An ecological perspective on language learning beyond the classroom in a challenging environment: a study of learners' experiences, beliefs and autonomy

PhD Thesis

Moncef Bendebiche An ecological perspective on language learning beyond the classroom in a challenging environment: a study of learners' experiences, beliefs and autonomy. PhD Thesis Canterbury Christ Church University Centre for Language and Linguistics
AuthorsMoncef Bendebiche
TypePhD Thesis

This research explores the complexity of experiences of learning English beyond the classroom in a challenging Algerian setting.

Language learning has two dimensions, inside the classroom and beyond the classroom. Studies on language learning beyond the classroom are relatively scarce, in part because this dimension is to some extent hidden (Benson, 2011a). Furthermore, in the Algerian setting, studies about language learning and aspects such as autonomy are mostly classroom-based and dependent on teachers’ perspectives. This calls for more LBC studies, which are contextually appropriate and primarily based on the learners’ personal understandings of their learning experiences. This will provide insights that can contribute to triggering change that is fit for the learners, their circumstances and their needs.

Adopting an ecological and person-in-context view, this study taps into the learning beyond the classroom (LBC) experiences of six Algerian learners in a challenging environment. It aims to explore the relationship between the learners and the environment. More specifically, it explores the influence of this environment on the nature of the learners’ experience, their perceptions of learning affordances and their exercise of autonomy beyond the classroom through different activities.

The study utilises a qualitative study design that draws from narrative inquiry to elicit learner perspectives on the LBC experience. It is based on language learning histories (LLHs) written by the participants in the study, which were followed by a set of semi-structured interviews customised for each participant based on their LLHs. Data collection was concluded with a focus group which discussed the shared and contested views on LBC experiences in their environment.

The findings suggest that the experiences of learning English beyond the classroom were characterised by persistence and creativity. The environment presented several challenges (e.g., the community’s negative attitude to foreign language use, and the low status of English) and few opportunities for English language learning or practice. Despite this, the participants managed to find or create learning opportunities based on their interests and goals. The findings showed that the participants carry a set of language learner beliefs (e.g., the value of having a strong connection with the language) and motivations (e.g., motivation for improvement of local English learning situation) that reflect a synergy between the environment’s influence and the learner’s agency. These beliefs and motivations aided the learners in the perception of learning affordances, which in turn allowed the participants to bypass the challenges of the environment and interact with LBC resources that fit with these beliefs and goals. The findings revealed a dynamic exercise of autonomy, unique to the learners in their environment and seen in different forms throughout the narratives. The dynamic aspect is drawn from the fact that the participants willingly give up control and change from self to other-directed learning to satisfy needs.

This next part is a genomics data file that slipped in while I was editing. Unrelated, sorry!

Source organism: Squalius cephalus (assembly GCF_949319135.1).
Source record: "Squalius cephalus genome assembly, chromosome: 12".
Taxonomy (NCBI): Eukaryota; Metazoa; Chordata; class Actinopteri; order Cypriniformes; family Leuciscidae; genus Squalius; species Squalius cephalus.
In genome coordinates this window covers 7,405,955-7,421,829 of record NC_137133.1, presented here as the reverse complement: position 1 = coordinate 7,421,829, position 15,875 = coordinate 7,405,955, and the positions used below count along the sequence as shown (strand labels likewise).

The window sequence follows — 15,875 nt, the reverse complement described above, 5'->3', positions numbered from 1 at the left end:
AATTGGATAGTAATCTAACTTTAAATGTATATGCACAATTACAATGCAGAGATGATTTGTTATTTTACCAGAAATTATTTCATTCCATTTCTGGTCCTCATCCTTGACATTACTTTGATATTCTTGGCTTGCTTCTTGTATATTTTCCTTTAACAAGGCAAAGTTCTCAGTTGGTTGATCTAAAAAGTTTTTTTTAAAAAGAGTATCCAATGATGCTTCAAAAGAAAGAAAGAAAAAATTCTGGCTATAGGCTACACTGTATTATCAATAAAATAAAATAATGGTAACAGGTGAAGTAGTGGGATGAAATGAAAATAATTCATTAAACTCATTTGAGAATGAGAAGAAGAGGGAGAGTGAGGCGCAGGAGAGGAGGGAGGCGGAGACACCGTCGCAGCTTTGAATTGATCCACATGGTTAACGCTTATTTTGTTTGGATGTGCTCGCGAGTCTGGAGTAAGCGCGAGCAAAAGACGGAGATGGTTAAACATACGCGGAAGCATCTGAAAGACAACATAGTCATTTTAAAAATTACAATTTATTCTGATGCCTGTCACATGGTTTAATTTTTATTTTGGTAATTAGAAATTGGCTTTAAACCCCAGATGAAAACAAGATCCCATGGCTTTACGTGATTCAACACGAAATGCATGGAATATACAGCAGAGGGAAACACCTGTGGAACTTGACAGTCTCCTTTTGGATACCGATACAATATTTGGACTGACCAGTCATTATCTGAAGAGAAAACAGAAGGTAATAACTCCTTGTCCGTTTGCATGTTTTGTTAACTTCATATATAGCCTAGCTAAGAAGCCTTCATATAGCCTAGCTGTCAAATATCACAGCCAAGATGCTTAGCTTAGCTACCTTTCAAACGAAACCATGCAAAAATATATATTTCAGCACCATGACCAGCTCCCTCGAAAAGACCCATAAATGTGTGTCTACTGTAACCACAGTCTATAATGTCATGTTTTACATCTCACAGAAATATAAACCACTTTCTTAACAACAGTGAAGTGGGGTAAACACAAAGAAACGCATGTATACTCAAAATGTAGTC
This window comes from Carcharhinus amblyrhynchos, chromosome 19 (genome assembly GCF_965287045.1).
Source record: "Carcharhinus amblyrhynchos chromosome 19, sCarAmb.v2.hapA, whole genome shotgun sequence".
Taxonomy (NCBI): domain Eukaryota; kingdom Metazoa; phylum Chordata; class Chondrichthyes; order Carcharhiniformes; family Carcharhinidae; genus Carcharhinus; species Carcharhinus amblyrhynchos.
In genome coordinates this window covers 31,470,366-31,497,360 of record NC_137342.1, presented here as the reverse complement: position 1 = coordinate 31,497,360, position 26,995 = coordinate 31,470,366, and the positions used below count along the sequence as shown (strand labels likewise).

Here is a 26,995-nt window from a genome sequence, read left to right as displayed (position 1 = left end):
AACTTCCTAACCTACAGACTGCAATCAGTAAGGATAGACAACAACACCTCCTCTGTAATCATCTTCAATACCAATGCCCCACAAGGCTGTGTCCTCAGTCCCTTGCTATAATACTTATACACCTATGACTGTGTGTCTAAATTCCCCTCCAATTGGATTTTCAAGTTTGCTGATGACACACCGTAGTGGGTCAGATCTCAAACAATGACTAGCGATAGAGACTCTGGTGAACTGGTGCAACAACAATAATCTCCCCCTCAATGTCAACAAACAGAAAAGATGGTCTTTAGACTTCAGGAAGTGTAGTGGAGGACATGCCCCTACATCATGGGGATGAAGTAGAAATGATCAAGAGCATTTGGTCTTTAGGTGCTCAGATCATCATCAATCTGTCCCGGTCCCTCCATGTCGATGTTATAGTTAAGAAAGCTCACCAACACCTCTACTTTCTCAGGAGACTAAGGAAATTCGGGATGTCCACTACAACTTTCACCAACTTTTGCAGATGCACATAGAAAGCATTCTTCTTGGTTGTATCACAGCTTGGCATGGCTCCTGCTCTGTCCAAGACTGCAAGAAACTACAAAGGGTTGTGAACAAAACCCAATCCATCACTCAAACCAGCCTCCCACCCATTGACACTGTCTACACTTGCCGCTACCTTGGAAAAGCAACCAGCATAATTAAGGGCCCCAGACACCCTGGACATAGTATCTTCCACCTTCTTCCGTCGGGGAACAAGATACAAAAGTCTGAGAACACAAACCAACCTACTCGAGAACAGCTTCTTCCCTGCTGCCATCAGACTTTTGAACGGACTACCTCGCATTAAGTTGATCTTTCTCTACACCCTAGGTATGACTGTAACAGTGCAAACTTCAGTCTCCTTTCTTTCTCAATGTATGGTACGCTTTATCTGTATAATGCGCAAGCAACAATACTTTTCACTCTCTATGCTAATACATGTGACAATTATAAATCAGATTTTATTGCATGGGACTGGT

The study has implications over three levels: theoretical, methodological and pedagogic implications. Concerning theory, the implications are for local researchers and researchers in similar settings to view challenging learning circumstances positively with consideration of how learners learn despite the difficulties. Additionally, the research calls for the use of the ecological perspective to view LBC experiences holistically and with reference to the relationship between the environment and the learner, reflecting aspects such as learner beliefs, motivations and autonomy.

The study also has implications for methodology. They include the empowerment and prioritization of learners’ perspectives, the need for awareness of the pitfalls of conducting research in settings familiar to the researcher, and a demonstration of how to manage research limited by time or circumstances.
In terms of pedagogic implications, the study demonstrates different activities learners in challenging environments can use. It also shows how LLHs are a strong tool through which learners can reflect on their learning experiences.

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Deposited20 Sep 2022
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